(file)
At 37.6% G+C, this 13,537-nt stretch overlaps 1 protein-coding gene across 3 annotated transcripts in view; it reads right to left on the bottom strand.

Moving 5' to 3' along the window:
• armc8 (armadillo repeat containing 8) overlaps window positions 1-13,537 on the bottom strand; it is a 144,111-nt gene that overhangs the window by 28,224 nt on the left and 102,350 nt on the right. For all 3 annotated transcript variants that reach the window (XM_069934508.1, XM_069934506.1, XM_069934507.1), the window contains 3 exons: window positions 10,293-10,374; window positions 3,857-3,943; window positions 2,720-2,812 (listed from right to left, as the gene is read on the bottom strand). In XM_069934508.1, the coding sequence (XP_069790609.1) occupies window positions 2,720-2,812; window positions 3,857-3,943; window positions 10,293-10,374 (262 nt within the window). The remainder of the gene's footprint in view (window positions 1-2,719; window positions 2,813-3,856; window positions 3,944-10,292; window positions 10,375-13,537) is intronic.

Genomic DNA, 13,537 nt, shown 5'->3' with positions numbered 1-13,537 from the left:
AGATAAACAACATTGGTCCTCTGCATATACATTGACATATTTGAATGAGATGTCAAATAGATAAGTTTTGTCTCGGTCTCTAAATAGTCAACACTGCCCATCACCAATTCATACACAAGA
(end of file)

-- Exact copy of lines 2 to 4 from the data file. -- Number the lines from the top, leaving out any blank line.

Moving 5' to 3' along the window:
• armc8 (armadillo repeat containing 8) overlaps window positions 1-13,537 on the bottom strand; it is a 144,111-nt gene that overhangs the window by 28,224 nt on the left and 102,350 nt on the right. For all 3 annotated transcript variants that reach the window (XM_069934508.1, XM_069934506.1, XM_069934507.1), the window contains 3 exons: window positions 10,293-10,374; window positions 3,857-3,943; window positions 2,720-2,812 (listed from right to left, as the gene is read on the bottom strand). In XM_069934508.1, the coding sequence (XP_069790609.1) occupies window positions 2,720-2,812; window positions 3,857-3,943; window positions 10,293-10,374 (262 nt within the window). The remainder of the gene's footprint in view (window positions 1-2,719; window positions 2,813-3,856; window positions 3,944-10,292; window positions 10,375-13,537) is intronic.

Genomic DNA, 13,537 nt, shown 5'->3' with positions numbered 1-13,537 from the left: